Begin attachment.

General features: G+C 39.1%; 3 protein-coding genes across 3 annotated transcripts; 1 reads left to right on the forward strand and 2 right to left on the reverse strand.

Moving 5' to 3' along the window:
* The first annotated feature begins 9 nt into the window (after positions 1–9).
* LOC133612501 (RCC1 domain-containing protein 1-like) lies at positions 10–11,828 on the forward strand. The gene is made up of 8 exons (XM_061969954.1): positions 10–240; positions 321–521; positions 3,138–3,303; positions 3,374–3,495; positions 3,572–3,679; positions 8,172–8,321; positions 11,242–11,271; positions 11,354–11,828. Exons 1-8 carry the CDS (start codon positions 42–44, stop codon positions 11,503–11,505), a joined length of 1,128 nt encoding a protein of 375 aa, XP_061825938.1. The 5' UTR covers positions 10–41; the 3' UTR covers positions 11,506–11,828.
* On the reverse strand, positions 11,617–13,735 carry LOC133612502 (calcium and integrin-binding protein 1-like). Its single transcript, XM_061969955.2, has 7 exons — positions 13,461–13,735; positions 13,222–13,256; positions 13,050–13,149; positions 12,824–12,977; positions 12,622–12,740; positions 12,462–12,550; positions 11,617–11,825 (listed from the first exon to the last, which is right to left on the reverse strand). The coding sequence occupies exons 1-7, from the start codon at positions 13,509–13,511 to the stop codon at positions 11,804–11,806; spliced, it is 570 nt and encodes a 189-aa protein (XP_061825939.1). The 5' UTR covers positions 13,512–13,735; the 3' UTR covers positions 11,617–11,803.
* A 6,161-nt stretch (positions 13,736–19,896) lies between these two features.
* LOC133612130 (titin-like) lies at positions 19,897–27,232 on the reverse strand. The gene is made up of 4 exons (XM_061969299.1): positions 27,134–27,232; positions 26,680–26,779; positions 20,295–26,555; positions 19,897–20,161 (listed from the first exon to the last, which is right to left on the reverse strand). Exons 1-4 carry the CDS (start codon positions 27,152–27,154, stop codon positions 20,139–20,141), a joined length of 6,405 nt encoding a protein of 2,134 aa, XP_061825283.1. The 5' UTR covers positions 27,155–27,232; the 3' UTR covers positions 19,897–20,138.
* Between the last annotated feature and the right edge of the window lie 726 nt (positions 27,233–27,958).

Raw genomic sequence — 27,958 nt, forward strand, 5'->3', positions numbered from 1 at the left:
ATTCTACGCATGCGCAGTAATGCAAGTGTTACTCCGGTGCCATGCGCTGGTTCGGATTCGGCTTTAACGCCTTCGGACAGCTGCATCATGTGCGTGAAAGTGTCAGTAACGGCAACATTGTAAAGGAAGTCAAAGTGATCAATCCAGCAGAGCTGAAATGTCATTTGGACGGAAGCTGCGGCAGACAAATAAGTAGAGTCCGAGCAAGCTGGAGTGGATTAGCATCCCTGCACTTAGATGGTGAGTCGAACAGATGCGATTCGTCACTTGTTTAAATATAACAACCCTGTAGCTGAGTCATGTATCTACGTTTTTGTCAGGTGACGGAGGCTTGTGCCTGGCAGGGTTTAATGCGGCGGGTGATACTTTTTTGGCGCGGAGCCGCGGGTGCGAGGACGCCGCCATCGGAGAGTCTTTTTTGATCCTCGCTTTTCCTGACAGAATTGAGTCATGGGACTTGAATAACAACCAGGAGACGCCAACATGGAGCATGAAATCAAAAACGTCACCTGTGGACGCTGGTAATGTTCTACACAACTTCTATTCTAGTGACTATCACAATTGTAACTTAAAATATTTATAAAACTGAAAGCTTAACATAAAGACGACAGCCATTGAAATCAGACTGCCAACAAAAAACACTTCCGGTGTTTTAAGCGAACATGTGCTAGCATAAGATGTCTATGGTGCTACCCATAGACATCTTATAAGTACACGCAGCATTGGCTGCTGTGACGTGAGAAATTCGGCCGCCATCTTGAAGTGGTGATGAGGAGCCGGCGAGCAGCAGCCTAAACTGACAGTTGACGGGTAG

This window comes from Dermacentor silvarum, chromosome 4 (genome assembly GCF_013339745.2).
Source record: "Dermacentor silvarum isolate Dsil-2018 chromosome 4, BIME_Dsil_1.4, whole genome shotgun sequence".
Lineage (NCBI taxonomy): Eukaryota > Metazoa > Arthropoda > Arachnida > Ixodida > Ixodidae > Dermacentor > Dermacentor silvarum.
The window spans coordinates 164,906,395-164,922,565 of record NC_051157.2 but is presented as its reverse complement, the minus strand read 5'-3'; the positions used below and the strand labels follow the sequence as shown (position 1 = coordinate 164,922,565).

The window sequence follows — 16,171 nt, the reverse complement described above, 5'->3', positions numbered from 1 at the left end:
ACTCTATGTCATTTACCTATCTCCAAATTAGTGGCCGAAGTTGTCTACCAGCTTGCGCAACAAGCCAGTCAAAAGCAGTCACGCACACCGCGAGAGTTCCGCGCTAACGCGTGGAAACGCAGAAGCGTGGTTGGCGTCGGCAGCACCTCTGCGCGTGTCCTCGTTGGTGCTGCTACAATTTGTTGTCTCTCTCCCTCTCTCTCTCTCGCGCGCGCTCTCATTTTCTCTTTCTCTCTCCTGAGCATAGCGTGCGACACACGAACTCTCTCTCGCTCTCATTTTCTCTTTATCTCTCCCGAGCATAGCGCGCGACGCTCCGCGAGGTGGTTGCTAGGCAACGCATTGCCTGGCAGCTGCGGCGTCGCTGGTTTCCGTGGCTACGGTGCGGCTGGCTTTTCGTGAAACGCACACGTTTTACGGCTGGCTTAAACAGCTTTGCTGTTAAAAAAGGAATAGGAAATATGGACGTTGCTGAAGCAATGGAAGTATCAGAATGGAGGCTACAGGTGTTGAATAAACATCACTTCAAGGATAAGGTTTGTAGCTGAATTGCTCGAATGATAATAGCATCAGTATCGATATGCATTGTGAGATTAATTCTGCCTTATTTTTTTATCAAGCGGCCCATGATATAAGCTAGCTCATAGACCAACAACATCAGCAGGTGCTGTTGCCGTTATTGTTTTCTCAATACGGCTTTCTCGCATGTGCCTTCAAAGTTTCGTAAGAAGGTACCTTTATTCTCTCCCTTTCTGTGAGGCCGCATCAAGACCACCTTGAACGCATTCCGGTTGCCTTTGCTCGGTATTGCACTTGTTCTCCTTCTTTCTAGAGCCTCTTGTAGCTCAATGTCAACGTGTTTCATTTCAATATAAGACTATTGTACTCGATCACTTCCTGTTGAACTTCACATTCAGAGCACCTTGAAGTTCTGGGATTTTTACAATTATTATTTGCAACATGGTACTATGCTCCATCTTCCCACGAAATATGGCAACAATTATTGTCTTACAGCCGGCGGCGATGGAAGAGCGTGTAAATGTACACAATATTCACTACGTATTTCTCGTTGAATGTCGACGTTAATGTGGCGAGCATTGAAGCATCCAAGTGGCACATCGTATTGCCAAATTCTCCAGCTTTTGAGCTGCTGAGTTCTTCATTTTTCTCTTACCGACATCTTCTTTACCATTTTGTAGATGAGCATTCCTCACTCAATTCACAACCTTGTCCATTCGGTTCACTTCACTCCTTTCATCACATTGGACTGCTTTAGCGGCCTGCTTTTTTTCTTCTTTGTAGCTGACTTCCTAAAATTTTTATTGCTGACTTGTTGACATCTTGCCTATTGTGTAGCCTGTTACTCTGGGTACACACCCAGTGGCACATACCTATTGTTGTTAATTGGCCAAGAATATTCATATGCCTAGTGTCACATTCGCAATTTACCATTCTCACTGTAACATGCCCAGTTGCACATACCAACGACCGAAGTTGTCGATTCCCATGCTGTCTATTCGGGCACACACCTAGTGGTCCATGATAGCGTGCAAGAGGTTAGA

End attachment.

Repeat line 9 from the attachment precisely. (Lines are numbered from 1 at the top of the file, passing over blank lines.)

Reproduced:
Raw genomic sequence — 27,958 nt, forward strand, 5'->3', positions numbered from 1 at the left: